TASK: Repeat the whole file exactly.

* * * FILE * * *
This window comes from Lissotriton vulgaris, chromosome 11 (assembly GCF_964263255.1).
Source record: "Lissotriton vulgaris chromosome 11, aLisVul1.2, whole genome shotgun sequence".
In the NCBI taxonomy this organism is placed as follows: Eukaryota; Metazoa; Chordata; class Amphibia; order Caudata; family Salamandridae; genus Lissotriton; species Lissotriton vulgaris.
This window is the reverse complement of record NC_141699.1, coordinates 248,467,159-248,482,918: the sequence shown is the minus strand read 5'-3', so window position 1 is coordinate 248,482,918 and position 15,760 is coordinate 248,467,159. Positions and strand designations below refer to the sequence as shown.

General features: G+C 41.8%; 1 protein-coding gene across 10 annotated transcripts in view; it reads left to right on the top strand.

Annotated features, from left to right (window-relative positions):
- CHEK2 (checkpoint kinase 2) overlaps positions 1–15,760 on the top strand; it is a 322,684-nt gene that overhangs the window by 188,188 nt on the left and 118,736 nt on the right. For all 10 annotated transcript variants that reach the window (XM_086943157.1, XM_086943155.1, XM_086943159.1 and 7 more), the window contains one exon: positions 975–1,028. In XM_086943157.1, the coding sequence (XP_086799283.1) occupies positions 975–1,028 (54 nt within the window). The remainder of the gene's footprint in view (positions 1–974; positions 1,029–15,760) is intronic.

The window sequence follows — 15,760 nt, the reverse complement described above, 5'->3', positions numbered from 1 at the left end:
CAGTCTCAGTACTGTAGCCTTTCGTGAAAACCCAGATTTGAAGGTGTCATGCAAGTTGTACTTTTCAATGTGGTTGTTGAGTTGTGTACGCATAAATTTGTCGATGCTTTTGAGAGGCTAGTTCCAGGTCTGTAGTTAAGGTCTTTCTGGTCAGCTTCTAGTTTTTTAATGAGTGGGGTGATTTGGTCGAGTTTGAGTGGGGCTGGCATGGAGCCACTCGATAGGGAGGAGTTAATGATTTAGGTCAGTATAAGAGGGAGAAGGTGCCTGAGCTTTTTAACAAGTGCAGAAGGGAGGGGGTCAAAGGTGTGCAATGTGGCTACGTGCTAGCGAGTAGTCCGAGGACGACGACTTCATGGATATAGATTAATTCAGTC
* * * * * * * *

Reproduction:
This window comes from Lissotriton vulgaris, chromosome 11 (assembly GCF_964263255.1).
Source record: "Lissotriton vulgaris chromosome 11, aLisVul1.2, whole genome shotgun sequence".
In the NCBI taxonomy this organism is placed as follows: Eukaryota; Metazoa; Chordata; class Amphibia; order Caudata; family Salamandridae; genus Lissotriton; species Lissotriton vulgaris.
This window is the reverse complement of record NC_141699.1, coordinates 248,467,159-248,482,918: the sequence shown is the minus strand read 5'-3', so window position 1 is coordinate 248,482,918 and position 15,760 is coordinate 248,467,159. Positions and strand designations below refer to the sequence as shown.

General features: G+C 41.8%; 1 protein-coding gene across 10 annotated transcripts in view; it reads left to right on the top strand.

Annotated features, from left to right (window-relative positions):
- CHEK2 (checkpoint kinase 2) overlaps positions 1–15,760 on the top strand; it is a 322,684-nt gene that overhangs the window by 188,188 nt on the left and 118,736 nt on the right. For all 10 annotated transcript variants that reach the window (XM_086943157.1, XM_086943155.1, XM_086943159.1 and 7 more), the window contains one exon: positions 975–1,028. In XM_086943157.1, the coding sequence (XP_086799283.1) occupies positions 975–1,028 (54 nt within the window). The remainder of the gene's footprint in view (positions 1–974; positions 1,029–15,760) is intronic.

The window sequence follows — 15,760 nt, the reverse complement described above, 5'->3', positions numbered from 1 at the left end:
CAGTCTCAGTACTGTAGCCTTTCGTGAAAACCCAGATTTGAAGGTGTCATGCAAGTTGTACTTTTCAATGTGGTTGTTGAGTTGTGTACGCATAAATTTGTCGATGCTTTTGAGAGGCTAGTTCCAGGTCTGTAGTTAAGGTCTTTCTGGTCAGCTTCTAGTTTTTTAATGAGTGGGGTGATTTGGTCGAGTTTGAGTGGGGCTGGCATGGAGCCACTCGATAGGGAGGAGTTAATGATTTAGGTCAGTATAAGAGGGAGAAGGTGCCTGAGCTTTTTAACAAGTGCAGAAGGGAGGGGGTCAAAGGTGTGCAATGTGGCTACGTGCTAGCGAGTAGTCCGAGGACGACGACTTCATGGATATAGATTAATTCAGTC